I wrote earlier about the problems with modern ethical theories. The short version: they focus too much on general ethical dilemmas which bear little resemblance to the actual demands of ethical life. Ethics wasn’t always this way, though. The ancient Greeks explicitly thought of ethics not as ‘making better choices’ but as ‘trying to become a better person’. Utilitarianism and its rule-obsessed uncle, deontology, are newcomers to the ethical scene. They date roughly from the 18th century – around the same time as the Enlightenment and the rise of science.
I’m arguing that both these ethical modes are a result of philosophers trying to ape the success of science, and that both form part of a general ‘scientization’ movement that cut across all academic disciplines.
Hume criticized Newton for promoting an ‘atomic’ mode of thought that viewed everything – from the structure of ideas to the arrangement of people in a nation-state – as composed of objects of a common type equally subject to several laws of Nature. It’s easy to see how this atomic thinking gave us utilitarianism. How should we act ethically? Well, let’s consider ethical life as made up of a series of acts, equally subject to one or many laws of ethical behaviour. Deontology, too, was an attempt to discover the fundamental laws that governed proper ethical conduct.
The problem, of course, is that atomism works – to a certain extent – for atoms and little else. Is life a series of ‘actions’ or is it one long changing ‘action’? What’s an action, anyway? Is there even a unified ‘me’ that makes these actions? We are undeniably made up of atoms, acting in predictable ways (or not, pipes up quantum mechanics) but the structure of thought and identity is the incomprehensible result of a hundred billion neurons firing in parallel, kludged together by billions of years of evolution. It does not model well.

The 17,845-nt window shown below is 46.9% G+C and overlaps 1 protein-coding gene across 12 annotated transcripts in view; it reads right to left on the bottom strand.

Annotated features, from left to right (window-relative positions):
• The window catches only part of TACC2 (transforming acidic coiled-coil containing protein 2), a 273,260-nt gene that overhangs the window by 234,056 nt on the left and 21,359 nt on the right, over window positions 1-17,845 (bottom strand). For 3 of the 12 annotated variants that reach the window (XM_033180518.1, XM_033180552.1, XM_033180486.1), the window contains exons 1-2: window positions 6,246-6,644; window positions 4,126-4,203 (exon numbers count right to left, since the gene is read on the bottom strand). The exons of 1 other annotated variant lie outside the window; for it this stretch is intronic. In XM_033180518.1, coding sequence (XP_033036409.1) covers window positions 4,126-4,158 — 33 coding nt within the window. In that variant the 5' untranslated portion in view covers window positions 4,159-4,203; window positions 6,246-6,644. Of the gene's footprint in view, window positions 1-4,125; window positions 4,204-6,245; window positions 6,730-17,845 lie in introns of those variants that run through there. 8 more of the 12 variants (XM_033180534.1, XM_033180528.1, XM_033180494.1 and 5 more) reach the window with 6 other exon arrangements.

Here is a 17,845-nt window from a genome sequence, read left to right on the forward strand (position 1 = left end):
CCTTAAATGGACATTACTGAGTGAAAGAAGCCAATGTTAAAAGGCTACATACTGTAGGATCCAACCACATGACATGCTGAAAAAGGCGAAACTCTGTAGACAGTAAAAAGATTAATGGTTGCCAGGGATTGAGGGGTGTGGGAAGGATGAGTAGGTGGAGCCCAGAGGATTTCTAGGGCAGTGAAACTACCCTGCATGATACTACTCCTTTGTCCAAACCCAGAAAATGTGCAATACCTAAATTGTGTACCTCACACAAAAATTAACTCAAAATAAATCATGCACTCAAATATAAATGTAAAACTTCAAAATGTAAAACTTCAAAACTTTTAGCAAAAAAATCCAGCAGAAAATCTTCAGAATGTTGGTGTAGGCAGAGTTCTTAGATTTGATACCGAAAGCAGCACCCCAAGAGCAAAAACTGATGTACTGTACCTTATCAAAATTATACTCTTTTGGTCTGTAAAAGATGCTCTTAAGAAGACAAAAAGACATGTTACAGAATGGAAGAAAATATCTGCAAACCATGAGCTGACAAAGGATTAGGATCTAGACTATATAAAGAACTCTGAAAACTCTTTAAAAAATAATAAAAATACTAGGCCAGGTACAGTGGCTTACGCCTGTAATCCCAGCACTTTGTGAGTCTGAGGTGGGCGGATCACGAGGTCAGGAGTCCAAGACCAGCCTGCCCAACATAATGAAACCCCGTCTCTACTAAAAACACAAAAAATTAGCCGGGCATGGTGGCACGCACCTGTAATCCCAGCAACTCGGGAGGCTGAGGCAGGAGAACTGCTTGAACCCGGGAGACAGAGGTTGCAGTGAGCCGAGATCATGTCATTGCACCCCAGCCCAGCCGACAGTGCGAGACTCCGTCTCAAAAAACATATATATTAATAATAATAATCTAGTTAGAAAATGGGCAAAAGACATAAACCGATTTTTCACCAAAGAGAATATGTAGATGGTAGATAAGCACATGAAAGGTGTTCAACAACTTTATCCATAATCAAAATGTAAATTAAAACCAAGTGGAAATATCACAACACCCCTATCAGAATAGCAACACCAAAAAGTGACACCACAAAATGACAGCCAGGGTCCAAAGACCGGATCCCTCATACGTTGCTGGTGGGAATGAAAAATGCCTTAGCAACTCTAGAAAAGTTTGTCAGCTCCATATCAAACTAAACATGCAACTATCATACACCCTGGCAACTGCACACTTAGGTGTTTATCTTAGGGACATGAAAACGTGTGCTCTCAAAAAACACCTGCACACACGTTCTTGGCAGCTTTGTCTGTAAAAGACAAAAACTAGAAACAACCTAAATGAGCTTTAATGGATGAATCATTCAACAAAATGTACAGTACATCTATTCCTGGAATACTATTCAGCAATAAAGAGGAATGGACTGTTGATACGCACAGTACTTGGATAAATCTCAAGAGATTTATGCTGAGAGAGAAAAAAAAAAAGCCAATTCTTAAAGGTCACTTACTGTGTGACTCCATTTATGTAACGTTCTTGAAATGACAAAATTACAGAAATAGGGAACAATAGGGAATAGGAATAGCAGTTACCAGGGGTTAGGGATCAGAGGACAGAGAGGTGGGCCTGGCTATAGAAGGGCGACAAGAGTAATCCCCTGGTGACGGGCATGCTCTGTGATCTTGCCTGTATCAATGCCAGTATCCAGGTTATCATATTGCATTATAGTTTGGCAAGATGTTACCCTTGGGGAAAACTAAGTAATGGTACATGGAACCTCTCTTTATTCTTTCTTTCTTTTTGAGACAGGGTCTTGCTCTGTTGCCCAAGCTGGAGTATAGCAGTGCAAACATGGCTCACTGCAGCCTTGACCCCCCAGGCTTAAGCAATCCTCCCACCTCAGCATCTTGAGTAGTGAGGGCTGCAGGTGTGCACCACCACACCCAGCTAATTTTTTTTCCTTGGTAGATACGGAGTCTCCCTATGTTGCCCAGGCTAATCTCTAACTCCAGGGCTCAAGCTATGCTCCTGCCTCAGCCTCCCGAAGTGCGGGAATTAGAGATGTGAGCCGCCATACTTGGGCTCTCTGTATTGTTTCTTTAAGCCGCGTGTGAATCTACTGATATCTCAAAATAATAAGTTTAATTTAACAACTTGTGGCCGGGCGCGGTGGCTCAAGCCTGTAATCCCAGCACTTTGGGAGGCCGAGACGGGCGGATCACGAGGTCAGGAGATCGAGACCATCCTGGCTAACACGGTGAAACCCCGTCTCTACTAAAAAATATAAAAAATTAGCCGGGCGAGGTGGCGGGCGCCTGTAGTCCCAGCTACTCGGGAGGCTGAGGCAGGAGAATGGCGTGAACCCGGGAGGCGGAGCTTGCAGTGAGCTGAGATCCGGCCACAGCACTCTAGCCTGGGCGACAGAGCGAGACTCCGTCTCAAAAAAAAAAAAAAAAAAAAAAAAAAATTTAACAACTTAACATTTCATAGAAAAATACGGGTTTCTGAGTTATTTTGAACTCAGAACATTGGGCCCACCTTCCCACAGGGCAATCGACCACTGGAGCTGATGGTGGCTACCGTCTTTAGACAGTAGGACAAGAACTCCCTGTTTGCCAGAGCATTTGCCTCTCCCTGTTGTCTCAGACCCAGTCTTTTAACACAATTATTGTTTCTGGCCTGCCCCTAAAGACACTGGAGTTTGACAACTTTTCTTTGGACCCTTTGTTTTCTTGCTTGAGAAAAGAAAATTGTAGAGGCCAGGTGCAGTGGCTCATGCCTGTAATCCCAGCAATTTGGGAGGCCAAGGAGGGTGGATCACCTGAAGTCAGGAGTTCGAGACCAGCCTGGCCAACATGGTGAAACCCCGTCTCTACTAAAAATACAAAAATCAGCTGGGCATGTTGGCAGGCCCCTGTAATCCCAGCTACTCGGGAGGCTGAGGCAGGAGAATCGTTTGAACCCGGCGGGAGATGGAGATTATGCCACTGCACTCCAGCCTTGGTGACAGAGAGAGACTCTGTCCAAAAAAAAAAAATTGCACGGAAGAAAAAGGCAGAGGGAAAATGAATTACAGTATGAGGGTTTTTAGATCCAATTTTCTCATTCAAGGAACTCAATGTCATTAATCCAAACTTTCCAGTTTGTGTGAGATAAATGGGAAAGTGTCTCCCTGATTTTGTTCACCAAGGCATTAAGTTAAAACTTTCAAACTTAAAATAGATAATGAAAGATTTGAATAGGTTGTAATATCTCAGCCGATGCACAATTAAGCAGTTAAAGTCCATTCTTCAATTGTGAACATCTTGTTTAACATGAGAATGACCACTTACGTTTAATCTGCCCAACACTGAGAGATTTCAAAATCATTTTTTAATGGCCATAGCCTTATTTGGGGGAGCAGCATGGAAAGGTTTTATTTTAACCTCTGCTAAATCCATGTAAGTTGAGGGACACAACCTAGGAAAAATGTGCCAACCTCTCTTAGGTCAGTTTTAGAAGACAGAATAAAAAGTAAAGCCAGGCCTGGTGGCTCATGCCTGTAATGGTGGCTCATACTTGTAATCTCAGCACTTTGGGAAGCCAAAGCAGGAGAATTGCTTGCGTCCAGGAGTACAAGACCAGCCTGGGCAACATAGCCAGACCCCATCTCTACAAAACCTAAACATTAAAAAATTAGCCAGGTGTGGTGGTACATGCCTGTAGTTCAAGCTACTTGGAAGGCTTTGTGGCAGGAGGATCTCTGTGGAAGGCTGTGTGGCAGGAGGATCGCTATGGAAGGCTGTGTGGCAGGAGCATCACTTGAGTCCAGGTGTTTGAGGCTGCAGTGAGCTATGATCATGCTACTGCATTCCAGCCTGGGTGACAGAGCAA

We can see the negative effects of the Enlightenment in the crackpot notion of ‘primitive’ and ‘advanced’ cultures that infected anthropology for so long (although we can blame colonialism for that as well). We can see the scientization of human experience in the enormously baroque categorization of mental illness and the proliferation of useless treatments in the last few hundred years. Anthropology took a long time to recover, and it is only relatively recently that the postmodernist reaction is beginning to shrink the DSM. When, you might ask, will we see a similar revolution in philosophical treatment of ethics?
It’s happening now, and has been going on for quite some time (although it hasn’t yet penetrated to undergraduate ethics courses). Next I’ll begin outlining some non-atomic ways to do ethics.